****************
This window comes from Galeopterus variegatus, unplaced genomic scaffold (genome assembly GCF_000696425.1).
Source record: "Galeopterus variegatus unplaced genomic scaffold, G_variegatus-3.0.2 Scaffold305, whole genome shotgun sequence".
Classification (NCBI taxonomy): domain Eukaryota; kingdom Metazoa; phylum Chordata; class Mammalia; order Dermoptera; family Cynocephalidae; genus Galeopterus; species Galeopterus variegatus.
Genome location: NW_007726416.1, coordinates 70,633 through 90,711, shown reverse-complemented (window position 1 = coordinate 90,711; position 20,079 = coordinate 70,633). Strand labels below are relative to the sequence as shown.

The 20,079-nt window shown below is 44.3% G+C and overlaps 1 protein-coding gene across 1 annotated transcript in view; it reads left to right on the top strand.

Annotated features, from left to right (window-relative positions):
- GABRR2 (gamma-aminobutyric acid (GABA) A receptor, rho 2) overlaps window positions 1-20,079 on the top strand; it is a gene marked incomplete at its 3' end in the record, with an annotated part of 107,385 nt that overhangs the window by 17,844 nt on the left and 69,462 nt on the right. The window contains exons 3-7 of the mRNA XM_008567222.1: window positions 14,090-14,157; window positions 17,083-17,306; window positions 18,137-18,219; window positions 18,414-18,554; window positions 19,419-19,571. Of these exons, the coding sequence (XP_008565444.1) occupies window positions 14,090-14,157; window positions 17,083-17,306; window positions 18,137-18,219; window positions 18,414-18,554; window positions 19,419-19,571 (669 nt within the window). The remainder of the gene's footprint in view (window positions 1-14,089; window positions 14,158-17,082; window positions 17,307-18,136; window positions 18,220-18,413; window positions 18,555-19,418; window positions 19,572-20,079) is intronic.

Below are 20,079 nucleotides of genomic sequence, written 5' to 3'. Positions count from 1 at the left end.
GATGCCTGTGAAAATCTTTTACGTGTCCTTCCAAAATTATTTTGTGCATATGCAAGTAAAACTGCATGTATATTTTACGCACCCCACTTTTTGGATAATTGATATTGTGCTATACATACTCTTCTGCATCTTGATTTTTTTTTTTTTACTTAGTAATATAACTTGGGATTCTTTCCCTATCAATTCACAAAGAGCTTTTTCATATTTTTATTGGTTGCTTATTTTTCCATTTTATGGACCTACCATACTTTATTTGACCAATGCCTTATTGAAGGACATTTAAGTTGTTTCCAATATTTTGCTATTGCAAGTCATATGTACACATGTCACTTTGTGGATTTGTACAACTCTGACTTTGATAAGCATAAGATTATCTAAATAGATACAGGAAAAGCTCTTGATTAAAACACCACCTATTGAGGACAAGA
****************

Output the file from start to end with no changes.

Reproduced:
This window comes from Galeopterus variegatus, unplaced genomic scaffold (genome assembly GCF_000696425.1).
Source record: "Galeopterus variegatus unplaced genomic scaffold, G_variegatus-3.0.2 Scaffold305, whole genome shotgun sequence".
Classification (NCBI taxonomy): domain Eukaryota; kingdom Metazoa; phylum Chordata; class Mammalia; order Dermoptera; family Cynocephalidae; genus Galeopterus; species Galeopterus variegatus.
Genome location: NW_007726416.1, coordinates 70,633 through 90,711, shown reverse-complemented (window position 1 = coordinate 90,711; position 20,079 = coordinate 70,633). Strand labels below are relative to the sequence as shown.

The 20,079-nt window shown below is 44.3% G+C and overlaps 1 protein-coding gene across 1 annotated transcript in view; it reads left to right on the top strand.

Annotated features, from left to right (window-relative positions):
- GABRR2 (gamma-aminobutyric acid (GABA) A receptor, rho 2) overlaps window positions 1-20,079 on the top strand; it is a gene marked incomplete at its 3' end in the record, with an annotated part of 107,385 nt that overhangs the window by 17,844 nt on the left and 69,462 nt on the right. The window contains exons 3-7 of the mRNA XM_008567222.1: window positions 14,090-14,157; window positions 17,083-17,306; window positions 18,137-18,219; window positions 18,414-18,554; window positions 19,419-19,571. Of these exons, the coding sequence (XP_008565444.1) occupies window positions 14,090-14,157; window positions 17,083-17,306; window positions 18,137-18,219; window positions 18,414-18,554; window positions 19,419-19,571 (669 nt within the window). The remainder of the gene's footprint in view (window positions 1-14,089; window positions 14,158-17,082; window positions 17,307-18,136; window positions 18,220-18,413; window positions 18,555-19,418; window positions 19,572-20,079) is intronic.

Below are 20,079 nucleotides of genomic sequence, written 5' to 3'. Positions count from 1 at the left end.
GATGCCTGTGAAAATCTTTTACGTGTCCTTCCAAAATTATTTTGTGCATATGCAAGTAAAACTGCATGTATATTTTACGCACCCCACTTTTTGGATAATTGATATTGTGCTATACATACTCTTCTGCATCTTGATTTTTTTTTTTTTACTTAGTAATATAACTTGGGATTCTTTCCCTATCAATTCACAAAGAGCTTTTTCATATTTTTATTGGTTGCTTATTTTTCCATTTTATGGACCTACCATACTTTATTTGACCAATGCCTTATTGAAGGACATTTAAGTTGTTTCCAATATTTTGCTATTGCAAGTCATATGTACACATGTCACTTTGTGGATTTGTACAACTCTGACTTTGATAAGCATAAGATTATCTAAATAGATACAGGAAAAGCTCTTGATTAAAACACCACCTATTGAGGACAAGA